Croiset, Gerard - Alleviates the stomach pains of KLM president Albert Plesman
Type of Spiritual Experience
A description of the experience
Croiset the Clairvoyant - Jack Harrison Pollack
During World War II, Croiset continued his healing. Among others, he helped alleviate the stomach pains of his friend, KLM president Albert Plesman. One afternoon during the German occupation of Holland, a Nazi policeman dragged Croiset from his Enschede home, taking him across the German border to nearby Bentheim to treat a Gestapo officer who was suffering from a painful sciatic attack. Croiset was reIuctant to go, but suddenly he saw a glaring light which showed the letter "L" and the figures 6 and 35. He called to mind the words from the Gospel of St. Luke, Chapter 6, verse 35:
"But love ye your enemies and do good . . ."
"After I read this I forgot he was my enemy," remembers Croiset. "I saw only a sick man."
When he was in the German work camp at Emmerich, from October 1944 to March 1945, which had neither doctors nor nurses, Croiset treated Dutch prisoners and Nazi patients alike.
Recently on the wall of his Utrecht home, I saw a framed testimonial signed by these grateful patients.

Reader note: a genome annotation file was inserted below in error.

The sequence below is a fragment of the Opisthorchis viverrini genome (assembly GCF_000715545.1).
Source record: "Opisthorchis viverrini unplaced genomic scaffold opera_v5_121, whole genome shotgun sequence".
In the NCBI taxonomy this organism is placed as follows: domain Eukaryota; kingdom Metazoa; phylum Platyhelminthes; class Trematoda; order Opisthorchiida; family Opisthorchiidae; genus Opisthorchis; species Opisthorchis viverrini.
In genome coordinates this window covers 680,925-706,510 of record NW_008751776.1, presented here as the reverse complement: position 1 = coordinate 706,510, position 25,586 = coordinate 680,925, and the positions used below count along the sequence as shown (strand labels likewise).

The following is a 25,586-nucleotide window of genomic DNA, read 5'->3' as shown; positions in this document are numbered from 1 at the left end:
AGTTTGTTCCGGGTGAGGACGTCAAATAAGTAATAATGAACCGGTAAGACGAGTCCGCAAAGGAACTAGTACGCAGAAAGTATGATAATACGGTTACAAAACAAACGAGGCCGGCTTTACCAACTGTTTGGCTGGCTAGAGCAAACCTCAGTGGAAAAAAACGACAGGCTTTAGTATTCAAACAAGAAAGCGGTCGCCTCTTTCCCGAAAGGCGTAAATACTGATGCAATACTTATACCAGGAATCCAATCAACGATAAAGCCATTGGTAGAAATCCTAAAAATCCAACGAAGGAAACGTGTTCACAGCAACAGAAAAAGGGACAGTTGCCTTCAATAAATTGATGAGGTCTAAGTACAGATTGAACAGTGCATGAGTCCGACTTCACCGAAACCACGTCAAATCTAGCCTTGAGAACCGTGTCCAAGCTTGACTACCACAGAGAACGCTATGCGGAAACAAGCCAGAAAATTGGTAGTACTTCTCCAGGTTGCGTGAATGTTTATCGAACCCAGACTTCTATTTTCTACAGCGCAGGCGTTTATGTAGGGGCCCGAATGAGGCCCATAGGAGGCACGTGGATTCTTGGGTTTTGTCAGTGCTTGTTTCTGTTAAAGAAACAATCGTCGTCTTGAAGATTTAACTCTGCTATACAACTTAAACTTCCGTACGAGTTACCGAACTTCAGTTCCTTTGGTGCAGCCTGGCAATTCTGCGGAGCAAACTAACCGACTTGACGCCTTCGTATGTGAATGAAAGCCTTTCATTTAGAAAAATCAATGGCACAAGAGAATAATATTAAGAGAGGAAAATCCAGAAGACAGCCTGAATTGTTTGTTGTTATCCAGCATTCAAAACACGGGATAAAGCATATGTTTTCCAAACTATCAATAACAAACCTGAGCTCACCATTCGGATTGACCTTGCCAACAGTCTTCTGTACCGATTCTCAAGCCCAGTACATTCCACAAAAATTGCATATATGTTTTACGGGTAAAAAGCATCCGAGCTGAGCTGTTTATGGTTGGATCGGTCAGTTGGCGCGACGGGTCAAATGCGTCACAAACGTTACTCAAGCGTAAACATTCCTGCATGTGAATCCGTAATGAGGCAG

Because he accepts no money for his clairvoyant work, Croiset earns his living from his healing. Though it is illegal for healers to charge fees in Holland, they can accept "contributions." Croiset's solvent patients usually contribute five guilders ($1.40) for the first visit and two and a half gilders (seventy cents) thereafter. Many poor patients contribute nothing. But Croiset treats all alike. Some patients, in lieu of guilders, bring him cheese, eggs, ham, or wine.
One day when Professor Tenhaeff was walking home, he heard a jingling in his hat. He took it off and noticed several Dutch ten and twenty-five-cent coins in the inside band. He laughed and remembered that Croiset’s wife had used it the previous day to "pass the hat" among her husband's patients.
"I can't help everybody," admits Croiset. "All I can often do is try to reduce pain. But when people come the first time, I know right away if I can help them or not. I use my extra-sensory perception in my healing. If I get an impression I can help, I tell the patient to come back once a week, for six weeks. If there is an improvement, I go on. Otherwise, I send them back to their doctors."
Among others, Croiset has helped a woman polio patient, living in a wheelchair since childhood, who can now do light housework; a factory worker, paralyzed in a factory accident and considered "incurable" by doctors, who now works as a garage mechanic; a cellist in an orchestra, who suddenly had difficulty controlling his finger muscles, has had his nerve disturbance cleared up by Croiset.